In the midst of chaos and busy-ness that often surround the holidays, how do you find your calm? How can you go to that place where you feel at peace even in the midst of a “storm” of activity?
Numerous research articles, including several by Dr. Maryanna Klatt of Ohio State University and one published by the American Association of Nurse Practitioners in 2013, described the effectiveness of mindfulness in improving physical and mental health, reducing stress and anxiety. Mindfulness can be described as conscious attention to the present moment, without judgment.
Take 5. Take 5 minutes (or 10 if you can) at the start and end of every day (and as needed during the day) for a special quiet time. Close your eyes, breathe, quiet your mind from the endless chatter in your mind and the to-do lists. Just be. As the swirl of activity flows around you, imagine you are grounded (wholly present) in your body and mind.
Breathe slowly, deeply. Focus on each breath as it fills your chest and abdomen. Notice the sensations in your body as you breathe. Inhale through your nose, exhale through your mouth. When you exhale, do it as slowly as you can through your mouth. Make a tiny opening with your lips and let the air escape slowly. The slower the exhale, the deeper the inhale. Slower, deeper breathing can be a metaphor for slower, deeper living.
Quiet Your Mind. Our minds sometimes race with endless chatter and critical judgments of ourselves and others, especially when we are stressed and busy. You can quiet your mind by focusing on your breathing. As you breathe, let go of any critical thoughts. Just because we think something, it doesn’t mean it is true. Practice self-compassion by dismissing your inner critic. You may also be fighting the urge to give attention to the running task list in your mind. You can write those tasks down in a few minutes, but this time is for you. Whenever you feel distracted by your thoughts, turn your attention back to your breathing.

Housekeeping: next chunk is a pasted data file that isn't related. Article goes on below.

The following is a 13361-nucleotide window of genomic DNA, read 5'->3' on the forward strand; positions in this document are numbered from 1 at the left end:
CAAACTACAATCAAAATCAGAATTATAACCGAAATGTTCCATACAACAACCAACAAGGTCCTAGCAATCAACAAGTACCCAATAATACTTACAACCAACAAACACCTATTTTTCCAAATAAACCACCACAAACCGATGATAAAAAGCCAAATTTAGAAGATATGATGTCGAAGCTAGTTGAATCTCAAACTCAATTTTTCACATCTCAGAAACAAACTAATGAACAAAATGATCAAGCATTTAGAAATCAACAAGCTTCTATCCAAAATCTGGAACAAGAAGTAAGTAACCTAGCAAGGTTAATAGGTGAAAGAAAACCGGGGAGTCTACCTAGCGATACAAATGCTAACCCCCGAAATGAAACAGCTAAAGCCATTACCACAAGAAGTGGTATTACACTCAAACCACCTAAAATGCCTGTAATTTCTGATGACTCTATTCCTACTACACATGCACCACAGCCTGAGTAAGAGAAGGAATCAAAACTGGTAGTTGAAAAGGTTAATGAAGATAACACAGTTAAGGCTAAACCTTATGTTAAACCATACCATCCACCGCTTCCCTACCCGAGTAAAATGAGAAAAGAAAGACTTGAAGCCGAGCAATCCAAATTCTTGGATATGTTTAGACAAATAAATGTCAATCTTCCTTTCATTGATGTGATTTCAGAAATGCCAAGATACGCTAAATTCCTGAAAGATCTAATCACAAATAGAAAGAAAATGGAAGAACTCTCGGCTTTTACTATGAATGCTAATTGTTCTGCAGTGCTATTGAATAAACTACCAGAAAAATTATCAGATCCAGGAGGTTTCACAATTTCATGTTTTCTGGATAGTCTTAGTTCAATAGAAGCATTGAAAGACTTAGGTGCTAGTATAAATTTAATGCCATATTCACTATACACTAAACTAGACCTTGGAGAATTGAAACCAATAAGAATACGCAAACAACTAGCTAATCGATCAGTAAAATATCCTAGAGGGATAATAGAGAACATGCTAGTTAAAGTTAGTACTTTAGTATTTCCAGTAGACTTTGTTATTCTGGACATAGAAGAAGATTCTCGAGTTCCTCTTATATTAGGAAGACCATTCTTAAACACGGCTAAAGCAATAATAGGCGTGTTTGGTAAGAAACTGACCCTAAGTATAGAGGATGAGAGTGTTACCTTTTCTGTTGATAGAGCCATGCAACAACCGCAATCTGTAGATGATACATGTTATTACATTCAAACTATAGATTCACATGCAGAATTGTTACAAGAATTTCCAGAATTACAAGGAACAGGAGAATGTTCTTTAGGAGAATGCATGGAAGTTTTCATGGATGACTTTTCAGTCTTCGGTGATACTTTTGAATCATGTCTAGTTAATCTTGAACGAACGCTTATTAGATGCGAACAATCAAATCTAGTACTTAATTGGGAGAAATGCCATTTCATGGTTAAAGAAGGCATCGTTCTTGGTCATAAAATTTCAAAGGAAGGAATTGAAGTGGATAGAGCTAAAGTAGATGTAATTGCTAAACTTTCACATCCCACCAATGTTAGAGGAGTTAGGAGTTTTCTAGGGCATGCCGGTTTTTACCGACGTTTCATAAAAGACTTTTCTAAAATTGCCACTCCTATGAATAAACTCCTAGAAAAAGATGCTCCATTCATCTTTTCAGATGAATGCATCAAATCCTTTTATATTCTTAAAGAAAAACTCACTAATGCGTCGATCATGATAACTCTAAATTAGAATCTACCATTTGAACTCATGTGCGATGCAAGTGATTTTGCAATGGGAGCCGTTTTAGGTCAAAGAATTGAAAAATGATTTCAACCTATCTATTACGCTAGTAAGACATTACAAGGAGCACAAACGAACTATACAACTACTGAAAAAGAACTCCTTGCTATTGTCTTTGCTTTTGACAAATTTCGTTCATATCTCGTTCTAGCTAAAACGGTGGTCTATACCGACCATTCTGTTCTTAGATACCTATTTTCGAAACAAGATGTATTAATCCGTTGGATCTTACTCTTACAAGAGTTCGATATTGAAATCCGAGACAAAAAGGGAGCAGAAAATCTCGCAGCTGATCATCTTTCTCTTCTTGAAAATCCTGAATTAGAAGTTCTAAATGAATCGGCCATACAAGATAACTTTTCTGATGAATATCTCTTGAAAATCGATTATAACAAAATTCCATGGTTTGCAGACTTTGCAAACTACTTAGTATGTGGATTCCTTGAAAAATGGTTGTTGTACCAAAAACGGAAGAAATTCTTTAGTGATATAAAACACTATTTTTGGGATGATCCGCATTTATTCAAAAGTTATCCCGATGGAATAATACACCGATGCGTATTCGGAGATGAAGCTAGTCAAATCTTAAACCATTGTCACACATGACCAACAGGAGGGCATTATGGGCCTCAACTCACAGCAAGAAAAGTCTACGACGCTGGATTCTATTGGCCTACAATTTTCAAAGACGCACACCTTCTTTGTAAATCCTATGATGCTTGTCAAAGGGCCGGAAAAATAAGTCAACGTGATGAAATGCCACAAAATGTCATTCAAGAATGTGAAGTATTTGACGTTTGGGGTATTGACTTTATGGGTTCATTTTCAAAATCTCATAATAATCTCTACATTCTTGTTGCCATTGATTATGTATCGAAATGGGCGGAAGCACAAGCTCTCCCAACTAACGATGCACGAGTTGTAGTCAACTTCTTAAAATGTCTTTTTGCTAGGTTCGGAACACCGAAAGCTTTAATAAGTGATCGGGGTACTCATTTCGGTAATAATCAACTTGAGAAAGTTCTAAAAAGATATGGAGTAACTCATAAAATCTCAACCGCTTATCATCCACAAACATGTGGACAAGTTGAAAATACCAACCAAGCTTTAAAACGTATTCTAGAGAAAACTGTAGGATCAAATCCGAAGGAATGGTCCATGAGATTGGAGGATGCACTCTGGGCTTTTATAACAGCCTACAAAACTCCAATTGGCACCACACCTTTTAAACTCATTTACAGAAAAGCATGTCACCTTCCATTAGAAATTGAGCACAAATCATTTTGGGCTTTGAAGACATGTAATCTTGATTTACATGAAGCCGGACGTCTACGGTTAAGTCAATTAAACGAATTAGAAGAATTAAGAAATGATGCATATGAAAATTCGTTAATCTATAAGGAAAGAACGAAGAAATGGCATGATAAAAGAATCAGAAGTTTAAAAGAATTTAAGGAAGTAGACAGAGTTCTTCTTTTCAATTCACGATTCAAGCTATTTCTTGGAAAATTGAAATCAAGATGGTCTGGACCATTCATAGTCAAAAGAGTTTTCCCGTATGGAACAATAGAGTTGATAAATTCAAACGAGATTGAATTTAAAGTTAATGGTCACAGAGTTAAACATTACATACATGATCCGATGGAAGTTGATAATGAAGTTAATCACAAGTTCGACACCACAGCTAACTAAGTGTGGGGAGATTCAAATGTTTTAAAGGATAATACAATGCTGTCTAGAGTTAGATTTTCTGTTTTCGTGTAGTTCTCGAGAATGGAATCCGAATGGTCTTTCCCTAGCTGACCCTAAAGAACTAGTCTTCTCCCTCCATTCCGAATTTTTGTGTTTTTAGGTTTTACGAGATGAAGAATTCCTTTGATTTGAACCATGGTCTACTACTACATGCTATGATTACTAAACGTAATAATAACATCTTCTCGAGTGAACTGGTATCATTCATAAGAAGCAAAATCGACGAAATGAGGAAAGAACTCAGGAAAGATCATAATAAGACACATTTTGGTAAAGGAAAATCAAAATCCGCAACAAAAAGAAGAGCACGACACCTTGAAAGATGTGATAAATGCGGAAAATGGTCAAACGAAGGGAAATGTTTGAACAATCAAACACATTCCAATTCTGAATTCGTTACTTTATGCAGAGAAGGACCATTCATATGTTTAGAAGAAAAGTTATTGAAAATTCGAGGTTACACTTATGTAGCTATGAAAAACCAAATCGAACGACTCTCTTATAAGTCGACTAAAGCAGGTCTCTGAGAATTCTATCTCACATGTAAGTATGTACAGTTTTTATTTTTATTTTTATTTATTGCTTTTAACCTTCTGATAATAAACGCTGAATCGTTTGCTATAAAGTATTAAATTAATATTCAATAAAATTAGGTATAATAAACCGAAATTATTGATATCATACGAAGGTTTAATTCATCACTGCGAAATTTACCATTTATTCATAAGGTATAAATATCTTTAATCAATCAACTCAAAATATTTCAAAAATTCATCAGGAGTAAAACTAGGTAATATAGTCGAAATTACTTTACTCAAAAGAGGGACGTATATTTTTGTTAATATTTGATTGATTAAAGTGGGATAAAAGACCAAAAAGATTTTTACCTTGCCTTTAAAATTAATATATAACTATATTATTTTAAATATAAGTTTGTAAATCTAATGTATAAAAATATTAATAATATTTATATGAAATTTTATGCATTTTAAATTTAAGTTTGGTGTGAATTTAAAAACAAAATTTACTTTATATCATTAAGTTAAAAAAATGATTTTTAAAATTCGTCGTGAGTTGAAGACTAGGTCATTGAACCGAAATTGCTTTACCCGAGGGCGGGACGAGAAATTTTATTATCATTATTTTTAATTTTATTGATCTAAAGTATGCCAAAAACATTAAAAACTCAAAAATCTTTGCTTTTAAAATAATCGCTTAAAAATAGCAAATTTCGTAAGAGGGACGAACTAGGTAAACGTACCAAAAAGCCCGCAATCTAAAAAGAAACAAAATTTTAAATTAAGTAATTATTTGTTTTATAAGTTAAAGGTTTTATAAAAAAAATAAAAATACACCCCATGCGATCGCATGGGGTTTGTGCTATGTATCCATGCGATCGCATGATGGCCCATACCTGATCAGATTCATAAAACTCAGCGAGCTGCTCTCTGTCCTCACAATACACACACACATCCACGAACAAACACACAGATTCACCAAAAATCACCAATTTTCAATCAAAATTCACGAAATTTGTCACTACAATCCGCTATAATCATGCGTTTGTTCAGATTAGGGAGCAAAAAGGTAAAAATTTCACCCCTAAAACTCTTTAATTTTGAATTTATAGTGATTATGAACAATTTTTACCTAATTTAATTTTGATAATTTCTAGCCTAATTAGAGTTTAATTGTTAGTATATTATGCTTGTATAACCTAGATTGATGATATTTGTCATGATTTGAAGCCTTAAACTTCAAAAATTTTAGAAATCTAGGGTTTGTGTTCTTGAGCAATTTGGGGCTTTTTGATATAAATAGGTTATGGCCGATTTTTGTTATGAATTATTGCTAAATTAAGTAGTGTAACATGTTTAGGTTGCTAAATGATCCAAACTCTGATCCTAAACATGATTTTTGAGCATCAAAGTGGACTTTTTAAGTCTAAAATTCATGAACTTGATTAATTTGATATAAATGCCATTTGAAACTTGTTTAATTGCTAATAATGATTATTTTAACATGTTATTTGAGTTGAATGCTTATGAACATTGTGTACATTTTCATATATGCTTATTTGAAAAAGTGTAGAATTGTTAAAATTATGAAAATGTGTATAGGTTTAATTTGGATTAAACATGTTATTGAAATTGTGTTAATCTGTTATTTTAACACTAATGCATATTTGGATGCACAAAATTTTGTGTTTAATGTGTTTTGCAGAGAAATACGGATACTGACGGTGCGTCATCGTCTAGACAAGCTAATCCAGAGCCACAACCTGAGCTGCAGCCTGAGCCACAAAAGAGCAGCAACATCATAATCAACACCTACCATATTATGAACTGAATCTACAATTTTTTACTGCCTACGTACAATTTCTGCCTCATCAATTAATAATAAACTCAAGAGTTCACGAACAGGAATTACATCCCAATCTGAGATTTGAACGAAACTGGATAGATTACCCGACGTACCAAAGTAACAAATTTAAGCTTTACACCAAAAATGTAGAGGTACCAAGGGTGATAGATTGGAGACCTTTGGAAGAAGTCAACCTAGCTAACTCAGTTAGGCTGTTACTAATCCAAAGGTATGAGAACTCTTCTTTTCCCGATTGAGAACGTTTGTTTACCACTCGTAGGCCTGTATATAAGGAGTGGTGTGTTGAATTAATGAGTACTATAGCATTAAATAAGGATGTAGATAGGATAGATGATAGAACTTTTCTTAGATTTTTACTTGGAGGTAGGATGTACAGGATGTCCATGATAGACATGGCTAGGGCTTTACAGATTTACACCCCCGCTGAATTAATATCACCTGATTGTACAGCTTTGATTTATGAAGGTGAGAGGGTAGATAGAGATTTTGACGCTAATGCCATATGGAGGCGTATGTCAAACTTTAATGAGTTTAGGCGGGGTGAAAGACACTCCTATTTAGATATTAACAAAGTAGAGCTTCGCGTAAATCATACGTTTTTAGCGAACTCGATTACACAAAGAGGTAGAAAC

Just Be. Do you ever have so much on your mind that your mind is several places or hours beyond where your body is at that present moment? When I catch myself doing that, I take a cleansing breath and just try to “be where I am.” I try to focus on that activity, those people I’m with, and let the to-do lists and stress of what’s next fade away. Let your mind and body come back together in the present. We are human beings, not human doings. Be present, where you are, fully taking in the sensations and sounds in your surroundings.
You can be “mindful” in just about anything you do. The OSU Wexner Medical Center has short audio recordings describing how to practice mindfulness while breathing, thinking, eating, walking, sitting, etc. Click here for more information on how to practice mindfulness.
I am often amazed at how much more clear my mind is when I practice mindfulness. As you move through the holidays this year, I hope you can find your calm so you can fully enjoy all the season brings.